A move to make contraceptive pills more accessible in England has been welcomed by experts, but they say provision of other, highly effective, methods as well as counselling must also increase to ensure women’s needs are met.
The pills are to be made available on the NHS via high street pharmacies from next month.
Earlier this year Prof Lesley Regan, a leading gynaecologist and women’s health ambassador for England, warned that women’s access to contraception had been getting worse, resulting in a rise in unplanned pregnancies.
Some contraceptives also help with gynaecological issues, including heavy periods, and the menopause, meaning poor access can have wider ramifications for women’s health.
The move, announced on Thursday, goes further than a previous step made in 2021, that made it possible for women to buy progestogen-only pills (POP) over the counter: not only does the new announcement mean provision is free, but it also covers oestrogen-containing pills.
Dr Janet Barter, president of the Faculty of Sexual and Reproductive Healthcare, said the organisation was thrilled by the announcement.
“Pharmacists are experts in medicines and well placed to provide high-quality care and advice on contraception,” she said.
“These changes will increase access and make it easier to access essential contraception at a time and place that is convenient to them, giving women more autonomy over their lives, allowing them to decide if and when they would like to get pregnant.”
But more needed to be done, she said.
“The pill is just one form of contraception, and it is really important that we now look to increase access to all the other forms of contraception. In particular to long-acting reversible contraceptives [Larcs] like the coil and the implant, which are the most effective contraceptives available,” she said.
“We believe that women should have access to the full range of contraceptive methods in the location of their choosing irrespective of where they live in the UK.”
Dr Jenny Hall, a clinical associate professor of reproductive health at University College London, agreed. “Making the pills available at pharmacies will not reduce the need for Larcs and providing these services needs to be prioritised, too,” she said.
One issue is that many Larcs require a trained healthcare provider to fit, and many GPs do not offer the service. “It costs GPs more money to fit a coil than the practice is paid to do it,” said Hall.
As a result, women desiring such methods must typically visit a sexual health clinic, and often experience long waiting times. According to Herefordshire & Worcestershire Health and Care NHS Trust: “As of October 2023, the current waitlist for a routine coil or implant fitting is eight weeks to be contacted and then an appointment within four weeks of that.”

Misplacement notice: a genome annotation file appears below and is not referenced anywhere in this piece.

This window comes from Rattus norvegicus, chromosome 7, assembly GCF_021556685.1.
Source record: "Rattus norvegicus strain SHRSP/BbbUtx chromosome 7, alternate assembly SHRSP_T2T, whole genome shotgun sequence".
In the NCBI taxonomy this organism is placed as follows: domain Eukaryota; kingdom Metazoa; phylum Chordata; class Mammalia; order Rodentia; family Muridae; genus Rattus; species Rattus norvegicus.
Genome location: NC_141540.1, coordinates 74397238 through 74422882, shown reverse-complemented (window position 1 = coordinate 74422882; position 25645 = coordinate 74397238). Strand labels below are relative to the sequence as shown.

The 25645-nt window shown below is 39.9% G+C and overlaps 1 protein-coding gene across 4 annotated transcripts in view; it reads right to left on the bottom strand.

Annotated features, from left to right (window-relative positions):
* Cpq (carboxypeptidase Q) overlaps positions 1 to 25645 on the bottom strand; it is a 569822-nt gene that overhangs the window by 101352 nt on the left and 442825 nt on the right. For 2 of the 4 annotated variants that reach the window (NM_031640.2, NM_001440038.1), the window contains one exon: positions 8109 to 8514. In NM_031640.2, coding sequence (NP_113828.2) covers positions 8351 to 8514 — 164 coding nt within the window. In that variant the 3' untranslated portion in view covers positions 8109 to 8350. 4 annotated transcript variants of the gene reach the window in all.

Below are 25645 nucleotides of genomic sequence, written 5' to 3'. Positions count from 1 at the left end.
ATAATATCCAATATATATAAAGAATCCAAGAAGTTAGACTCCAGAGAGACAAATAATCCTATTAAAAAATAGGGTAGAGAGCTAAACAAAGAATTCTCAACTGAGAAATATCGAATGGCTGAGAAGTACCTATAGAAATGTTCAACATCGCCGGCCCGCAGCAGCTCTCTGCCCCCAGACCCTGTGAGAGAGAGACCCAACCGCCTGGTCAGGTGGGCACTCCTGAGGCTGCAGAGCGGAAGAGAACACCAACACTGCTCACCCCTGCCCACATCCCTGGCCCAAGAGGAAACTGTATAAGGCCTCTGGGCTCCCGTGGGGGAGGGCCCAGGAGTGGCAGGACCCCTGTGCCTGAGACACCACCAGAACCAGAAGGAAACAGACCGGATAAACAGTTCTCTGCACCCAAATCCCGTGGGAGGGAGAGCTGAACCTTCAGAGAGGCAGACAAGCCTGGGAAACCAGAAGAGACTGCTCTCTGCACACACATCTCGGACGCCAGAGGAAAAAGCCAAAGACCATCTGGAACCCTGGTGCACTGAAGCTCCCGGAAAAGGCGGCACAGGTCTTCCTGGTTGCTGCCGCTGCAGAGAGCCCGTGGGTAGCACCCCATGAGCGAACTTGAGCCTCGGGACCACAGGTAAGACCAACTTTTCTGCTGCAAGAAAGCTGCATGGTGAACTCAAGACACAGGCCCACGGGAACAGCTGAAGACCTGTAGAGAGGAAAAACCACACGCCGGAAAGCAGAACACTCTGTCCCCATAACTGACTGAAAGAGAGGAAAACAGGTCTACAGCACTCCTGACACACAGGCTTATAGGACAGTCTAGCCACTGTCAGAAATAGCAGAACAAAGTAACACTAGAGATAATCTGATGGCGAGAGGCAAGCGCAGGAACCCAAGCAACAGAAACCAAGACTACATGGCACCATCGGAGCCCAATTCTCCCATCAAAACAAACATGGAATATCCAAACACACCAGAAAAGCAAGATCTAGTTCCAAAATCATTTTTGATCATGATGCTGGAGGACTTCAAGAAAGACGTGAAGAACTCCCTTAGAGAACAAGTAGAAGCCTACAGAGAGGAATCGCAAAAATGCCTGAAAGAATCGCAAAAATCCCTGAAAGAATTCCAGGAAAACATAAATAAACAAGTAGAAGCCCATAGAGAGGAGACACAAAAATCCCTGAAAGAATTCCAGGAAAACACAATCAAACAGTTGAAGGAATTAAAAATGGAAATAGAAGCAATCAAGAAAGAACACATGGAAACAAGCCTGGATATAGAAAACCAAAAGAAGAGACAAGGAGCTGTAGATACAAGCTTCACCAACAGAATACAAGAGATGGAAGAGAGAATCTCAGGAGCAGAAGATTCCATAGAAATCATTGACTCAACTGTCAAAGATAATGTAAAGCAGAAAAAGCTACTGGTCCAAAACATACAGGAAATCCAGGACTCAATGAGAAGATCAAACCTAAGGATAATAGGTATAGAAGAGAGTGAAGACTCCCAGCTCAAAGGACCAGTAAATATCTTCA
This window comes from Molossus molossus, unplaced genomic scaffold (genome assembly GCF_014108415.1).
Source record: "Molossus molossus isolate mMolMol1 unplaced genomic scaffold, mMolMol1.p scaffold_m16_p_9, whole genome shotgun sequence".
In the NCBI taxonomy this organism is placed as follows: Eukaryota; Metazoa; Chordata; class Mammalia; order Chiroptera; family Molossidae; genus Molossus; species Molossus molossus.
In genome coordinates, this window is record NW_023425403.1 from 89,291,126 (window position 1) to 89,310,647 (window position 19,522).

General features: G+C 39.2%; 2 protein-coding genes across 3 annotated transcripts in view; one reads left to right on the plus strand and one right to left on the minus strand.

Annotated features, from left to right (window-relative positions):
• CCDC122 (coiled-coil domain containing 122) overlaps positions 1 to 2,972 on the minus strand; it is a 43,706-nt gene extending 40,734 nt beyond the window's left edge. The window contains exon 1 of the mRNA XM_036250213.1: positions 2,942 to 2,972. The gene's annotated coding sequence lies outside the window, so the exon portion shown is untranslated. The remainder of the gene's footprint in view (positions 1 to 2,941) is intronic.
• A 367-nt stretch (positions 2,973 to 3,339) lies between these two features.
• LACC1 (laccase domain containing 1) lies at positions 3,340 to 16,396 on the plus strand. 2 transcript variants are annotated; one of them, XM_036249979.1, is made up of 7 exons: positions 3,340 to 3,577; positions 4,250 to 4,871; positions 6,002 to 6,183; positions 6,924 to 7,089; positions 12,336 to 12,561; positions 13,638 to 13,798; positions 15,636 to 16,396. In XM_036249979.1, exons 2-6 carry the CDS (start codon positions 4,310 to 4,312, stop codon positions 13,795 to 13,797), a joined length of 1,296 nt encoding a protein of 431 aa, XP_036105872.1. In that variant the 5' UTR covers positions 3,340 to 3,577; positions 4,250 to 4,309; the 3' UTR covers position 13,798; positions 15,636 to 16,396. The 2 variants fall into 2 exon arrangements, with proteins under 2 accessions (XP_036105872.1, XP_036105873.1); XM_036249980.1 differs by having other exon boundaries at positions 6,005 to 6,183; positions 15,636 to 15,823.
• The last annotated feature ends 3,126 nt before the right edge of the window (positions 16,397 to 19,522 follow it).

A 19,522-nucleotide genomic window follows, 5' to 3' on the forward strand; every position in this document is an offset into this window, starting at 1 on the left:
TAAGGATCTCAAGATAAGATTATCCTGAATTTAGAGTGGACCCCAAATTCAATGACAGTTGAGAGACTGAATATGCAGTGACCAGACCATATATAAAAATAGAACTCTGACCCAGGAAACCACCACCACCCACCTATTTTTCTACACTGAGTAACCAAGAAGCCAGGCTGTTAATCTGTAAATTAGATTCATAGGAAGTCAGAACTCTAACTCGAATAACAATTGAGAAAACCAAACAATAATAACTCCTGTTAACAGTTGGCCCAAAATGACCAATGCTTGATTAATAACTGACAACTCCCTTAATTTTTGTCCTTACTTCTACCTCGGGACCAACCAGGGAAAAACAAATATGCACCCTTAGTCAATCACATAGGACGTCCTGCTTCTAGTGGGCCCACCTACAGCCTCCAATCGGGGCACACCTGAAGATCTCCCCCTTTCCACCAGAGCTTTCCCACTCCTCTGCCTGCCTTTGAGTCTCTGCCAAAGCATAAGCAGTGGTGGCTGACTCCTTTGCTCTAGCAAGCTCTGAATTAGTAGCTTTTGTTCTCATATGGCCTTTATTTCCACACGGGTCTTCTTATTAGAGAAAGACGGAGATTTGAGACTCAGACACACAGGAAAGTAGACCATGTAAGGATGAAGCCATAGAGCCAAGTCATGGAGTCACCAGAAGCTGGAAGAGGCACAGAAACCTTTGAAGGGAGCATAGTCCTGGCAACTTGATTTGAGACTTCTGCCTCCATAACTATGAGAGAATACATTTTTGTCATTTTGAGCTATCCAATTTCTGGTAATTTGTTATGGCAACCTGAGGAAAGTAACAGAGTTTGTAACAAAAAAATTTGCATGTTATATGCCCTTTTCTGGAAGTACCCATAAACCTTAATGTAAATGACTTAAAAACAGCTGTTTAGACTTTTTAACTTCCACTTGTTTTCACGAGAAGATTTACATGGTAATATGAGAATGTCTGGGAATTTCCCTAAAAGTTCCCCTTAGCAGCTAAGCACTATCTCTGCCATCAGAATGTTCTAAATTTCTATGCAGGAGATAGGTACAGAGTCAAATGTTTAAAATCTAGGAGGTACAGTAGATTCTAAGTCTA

Experts have also stressed it is crucial women are given accurate information and counselling about the full range of contraceptives available so that they can find the right method for them: not everyone wishes to use hormonal contraception, while some experience unacceptable side effects. Even among hormonal methods, what works well for one person may not suit another.
“The pill is often the default option for women, and proper consideration of the range of options available may lead them to discover a method they would prefer,” said Hall. “Since pharmacists can’t offer the full range of options this discussion won’t happen and women may be on a less effective or less suitable method, or may experience side effects and stop taking it, and still be at risk of unplanned pregnancy.”
Dr Rebecca French, an associate professor of sexual and reproductive health research at the London School of Hygiene and Tropical Medicine, said it was important pharmacies received adequate funding and support to provide the enhanced service, noting it was also crucial that women were given the opportunity to return and discuss alternative options if they had side effects or other difficulties with the oral contraceptives.
Kate Muir, author of the forthcoming book Everything You Need to Know About the Pill, said one concern is the link between some oral contraceptives and conditions such as depression, particularly in young women.
“When they put out the announcement they should have put out a caveat at the same time which said: ‘Women who don’t know what they want should still go and see the GP or a sexual health clinic. You deserve information and proper counselling on contraception,’” she said. “People go on the pill as teenagers basically out of school and they should get a real proper consultation on what they’re doing.”
Hall said a more holistic approach was needed around provision of contraception.
“Properly funding that service, with adequate staff and training so that women have access to counselling and a range of contraceptive options at a time and place convenient to them, including digitally, would actually be more cost-effective and acceptable to women and healthcare professionals,” she said.
An NHS spokesperson said: “Pharmacists are qualified to offer women advice about the most suitable choice of contraception for them. As well-trained clinicians, pharmacists understand when to advise women to speak to their GP or another NHS service, based on clinical need. The NHS’ decision to expand oral contraception services to pharmacies is good news for women and offers them more choice in how they access care.”